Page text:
Individuals with criminal records unquestionably have a more difficult time obtaining gainful employment than individuals without criminal records. In fact, in a 2007 study, only approximately 40 percent of employers in four major metropolitan areas reported that they would “definitely” or “probably” hire applicants with a criminal history.1 In the same study, which also looked at the rates of “call backs” or job offers for applicants with different demographics, job offers for whites with criminal records fall by about half, and are reduced by that much or more for black ex-convicts.2
I finished my term as Cozen O’Connor’s Fellow in the Leadership Counsel on Legal Diversity in March of 2017. The mission of this prestige program is to unite attorneys who work in firms and in corporate counsel offices for the purposes of networking, personal and career development, and the promotion of diversity within our profession.
Firms and corporations that are members of LCLD select one fellow per year to represent them in the program, and the selection process within those organizations is often very competitive.
A recent decision from the Ninth Circuit has highlighted the uncertainty that exists in the food product market about the use and definition of “All Natural” in labeling and advertising. In Brazil v. Dole Packaged Foods, LLC, 2016 U.S. App. LEXIS 17733 (9th Cir. Sept. 30, 2016), the Ninth Circuit held that District Judge Lucy H. Koh erred in granting Dole’s summary judgment motion on claims arising from the purported deceptive labeling of Dole’s fruit products.
Under the Constitution, the federal courts are courts of “limited jurisdiction,” which essentially means that, in the absence of a specifically delineated judicial power provided under the Constitution or federal law, the federal courts have no authority to grant relief to a petitioning party, no matter how dire the circumstance or the need for the relief requested. But there is a statute – the All Writs Act (“AWA”) – that has been on the books for over two centuries and that has been a source of controversy and debate over precisely what is meant by the concept of limited jurisdiction, particularly when matters are brought before the court that arguably raise matters of national security. Under the AWA, “all courts established by Act of Congress may issue all writs necessary or appropriate in aid of their respective jurisdictions and agreeable to the usages and principles of law.” 28 U.S.C. § 1651(a). This relatively simple and short statutory phrase, which the United States Supreme Court has described as “a residual source of authority to issue writs that are not otherwise covered by statute,” has proven to be a fertile ground for litigation, most recently in the San Bernardino massacre.
Posted in All Writs Act, FBI/DOJ, Uncategorized
Tagged All Writs Act, California, CMCP, Counsel, FBI/DOJ, Legal, Minority, News, Program
The First Amendment is well known as a limit on state power to restrain speech. Attempts to censor a newspaper, film, or video game, or to limit discussion in a public forum, are subject to the most exacting — and often insurmountable — constitutional scrutiny1. This concept is so embedded in culture that the Texas Supreme Court recently cited the exhortation by John Goodman’s character in The Big Lebowski that “the Supreme Court has roundly rejected prior restraint!”2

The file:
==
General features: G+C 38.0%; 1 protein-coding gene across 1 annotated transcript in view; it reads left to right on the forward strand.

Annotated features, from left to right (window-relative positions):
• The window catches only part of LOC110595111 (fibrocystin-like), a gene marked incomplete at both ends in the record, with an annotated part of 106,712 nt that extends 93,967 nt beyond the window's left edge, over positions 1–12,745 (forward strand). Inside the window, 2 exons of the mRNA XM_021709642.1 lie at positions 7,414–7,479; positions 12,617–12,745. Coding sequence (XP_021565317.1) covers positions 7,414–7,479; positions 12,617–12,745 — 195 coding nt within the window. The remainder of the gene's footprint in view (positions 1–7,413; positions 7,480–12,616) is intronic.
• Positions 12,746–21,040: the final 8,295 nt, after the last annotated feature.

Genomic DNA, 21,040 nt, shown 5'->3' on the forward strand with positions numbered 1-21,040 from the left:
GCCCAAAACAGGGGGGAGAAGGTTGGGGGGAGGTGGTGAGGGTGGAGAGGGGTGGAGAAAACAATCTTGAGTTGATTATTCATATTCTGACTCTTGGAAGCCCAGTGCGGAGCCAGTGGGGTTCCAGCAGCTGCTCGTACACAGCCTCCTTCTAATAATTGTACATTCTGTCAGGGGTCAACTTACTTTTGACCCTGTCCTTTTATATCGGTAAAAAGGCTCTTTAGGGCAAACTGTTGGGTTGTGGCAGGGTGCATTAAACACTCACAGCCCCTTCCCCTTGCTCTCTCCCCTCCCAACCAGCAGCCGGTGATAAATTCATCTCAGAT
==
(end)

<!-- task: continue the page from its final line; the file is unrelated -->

Freedom of speech has a less conspicuous corollary: the First Amendment also disfavors laws that compel speech. As the Supreme Court put it: “[t]he right to speak and the right to refrain from speaking ‘are complementary components of the concept of ‘individual freedom of mind.’”3
California courts are tired of hearing your demurrers, and now the state has done something about it. Code of Civil Procedure Section 430.41, which went into effect on January 1, 2016, now requires a meet-and-confer process before a demurrer is filed.
The purpose of these requirements is to encourage parties to cooperate with each other to resolve their demurrer objections out of court. As the author of the bill enacting the changes stated, “some attorneys fail to make common sense, good-faith efforts to resolve conflicts and work out pre-litigation issues, instead choosing to take most or all of the 30 days of time allowed for filing an amended complaint immediately prior to the demurrer hearing, thus wasting court resources.” (California Committee Report, 2015 CA S.B. 383 (Sept. 4, 2015).)
As most federal practitioners are aware, certain amendments to the Federal Rules of Civil Procedure took effect on December 1, 2015. The underlying objective of this year’s amendments is to resolve cases more quickly, more fairly, and with less expense incurred. Specifically, Rules 26 and 37 were amended to rein in out-of-control expenses associated with the collection, processing, review, and production of electronically stored information (ESI). Historically, parties have engaged in the practice of over-collecting and over-producing electronic records comprising millions of pages—a very time consuming and expensive process when one takes into account the corresponding laborious review. Yet, in most instances, only a fraction of ESI produced in discovery is ultimately admitted into evidence. In addition, whether sound or not, many attorneys (in-house and outside counsel) turn over the responsibility of collecting potentially responsive files to someone in the organization who is not an attorney (e.g., custodian of records, etc.). This “self-collection” naturally results in “self-culling.” The Rules Committee has taken note of this tedious and taxing process and, as a result, has embraced efforts to address to bring consistency and efficiency to all new cases, and to a certain extent, cases pending as of December 1, 2015.
Posted in Business, Civil Procedure, CMCP, Legal, Uncategorized
Tagged California, Civil Procedure, CMCP, Counsel, Legal, Minority, News, Program